NATO to Shore Up Black Sea Presence By 'Land, Sea and Air'

Bulgarian ship, Black Sea
A rocket is launched from the Bulgarian navy frigate "Drazki" to simulate an attack on a mock submarine, during the BREEZE 2014 military drill in the Black Sea July 11, 2014. NATO announced plans to strengthen defenses in Eastern Europe Tuesday. Stoyan Nenov/Reuters

NATO is nearing the final stages of a plan to shore up allied defences on land, sea and air in the Black Sea region, the organization's top diplomat said on Tuesday.

Speaking after a meeting with newly elected Bulgarian President Rumen Radev, NATO Secretary General Jens Stoltenberg said NATO would not act aggressively in the region but felt compelled to react to Russia's reinforcements in its Black Sea ports.

"NATO does not want confrontation with Russia," he said at NATO's headquarters on Tuesday. "We don't seek confrontation with Russia. We don't want a new Cold War so our response is measured. It is transparent and it is defensive."

The Black Sea is of prime importance to Russia's naval strategy, according to a statement made by the head officer, admiral Victor Chirkov in 2014, and Russian are troops active in two disputes on the sea's coasts—in Ukraine and Georgia. Moscow officials have also said they would respond to an increased presence from non-regional powers such as the U.S. in the Black Sea, which they see as part of a wider NATO encroachment on Russia's sphere of influence.

The Black Sea initiative follows a series of NATO measures in the Baltic Sea region, which have also riled Russia.

Stoltenberg said the Black Sea measures would be finalized during next month's two-day meeting of NATO defense ministers. "We are strengthening our presence in the Black Sea region, with a package of measures on land, at sea and in the air," he said. "And we will finalize this work at our meeting of defense ministers in February. And several Allies have already indicated they will contribute to this presence."

During the last such meeting in October ministers discussed the possibility of deploying a multinational brigade, led by Romania, in the Black Sea region.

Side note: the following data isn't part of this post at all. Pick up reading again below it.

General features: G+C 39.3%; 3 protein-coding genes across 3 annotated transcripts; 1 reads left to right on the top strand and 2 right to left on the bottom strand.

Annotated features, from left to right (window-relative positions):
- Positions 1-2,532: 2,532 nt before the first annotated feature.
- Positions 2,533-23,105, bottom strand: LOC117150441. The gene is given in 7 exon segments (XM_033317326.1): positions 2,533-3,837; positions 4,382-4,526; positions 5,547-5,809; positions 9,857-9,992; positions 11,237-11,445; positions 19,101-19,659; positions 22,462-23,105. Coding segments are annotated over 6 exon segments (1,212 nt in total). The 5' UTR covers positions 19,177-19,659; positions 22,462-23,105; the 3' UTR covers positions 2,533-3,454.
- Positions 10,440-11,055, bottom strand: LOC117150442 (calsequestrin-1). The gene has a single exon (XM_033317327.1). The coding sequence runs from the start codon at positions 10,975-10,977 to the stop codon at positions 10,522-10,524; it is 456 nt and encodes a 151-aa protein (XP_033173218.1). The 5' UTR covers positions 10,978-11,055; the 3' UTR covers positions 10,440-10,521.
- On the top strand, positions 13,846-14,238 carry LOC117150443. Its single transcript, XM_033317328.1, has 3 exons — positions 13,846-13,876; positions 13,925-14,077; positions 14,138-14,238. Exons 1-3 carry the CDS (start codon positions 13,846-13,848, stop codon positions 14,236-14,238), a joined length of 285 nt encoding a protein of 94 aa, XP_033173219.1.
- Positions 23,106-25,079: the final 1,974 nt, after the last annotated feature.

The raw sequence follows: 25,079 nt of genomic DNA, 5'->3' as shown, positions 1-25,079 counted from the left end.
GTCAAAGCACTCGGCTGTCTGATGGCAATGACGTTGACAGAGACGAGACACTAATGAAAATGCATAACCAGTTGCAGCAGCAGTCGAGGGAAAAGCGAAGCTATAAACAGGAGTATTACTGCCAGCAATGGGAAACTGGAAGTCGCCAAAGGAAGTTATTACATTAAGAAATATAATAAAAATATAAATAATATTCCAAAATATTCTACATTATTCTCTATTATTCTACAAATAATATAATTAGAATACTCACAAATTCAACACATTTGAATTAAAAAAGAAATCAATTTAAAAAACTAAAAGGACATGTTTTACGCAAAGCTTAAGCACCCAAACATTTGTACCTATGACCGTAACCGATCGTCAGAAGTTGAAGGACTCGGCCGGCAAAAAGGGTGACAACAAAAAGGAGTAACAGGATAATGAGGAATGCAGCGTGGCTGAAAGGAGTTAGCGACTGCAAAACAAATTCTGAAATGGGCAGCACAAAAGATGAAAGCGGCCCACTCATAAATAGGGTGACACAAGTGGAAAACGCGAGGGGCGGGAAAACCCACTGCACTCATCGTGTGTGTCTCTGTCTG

A NATO official told Newsweek that the organization plans to build NATO's Black Sea presence on land around this Romanian-led multinational framework brigade. Nations who have pledged to contribute include Canada, Germany, the Netherlands, Poland, Turkey and the United States.

"We are also working on measures in the air and at sea," the official said but did not expand further. "We expect to be able to endorse a full package of measures at the next meeting of Defense Ministers on February 15 and 16."

Stoltenberg also welcomed the Bulgarian president, saying that Rumen Radev's arrival in Brussels on his first foreign visit since his election in November signified that "all allies are ready to protect each other."

Both Stoltenberg and Radev highlighted the symbolic significance of the president's visit and his previous work in support of the alliance as head of Bulgaria's air force. The comments came after an election campaign during which Radev was backed by Bulgaria's pro-Russian Socialist Party and worried pro-EU circles with his criticisms of western sanctions on Russia. Even prior to the election of Radev, Bulgaria's pro-Western government was reluctant to set up a multinational fleet off its shores.

During his stay in Brussels, however, Radev was explicit in his support for NATO, calling the organization "exceptionally important" and pledging "maximum efforts" to increase defense spending to two percent of GDP, as demanded by NATO since 2014.

"Over the last three years NATO has undergone a truly serious adaptation," Radev added, though he did not explicitly mention Russia's military build-up or the situation in Ukraine. "Bulgaria is part of this adaptation and this process will continue because this is what the international situation requires at the moment."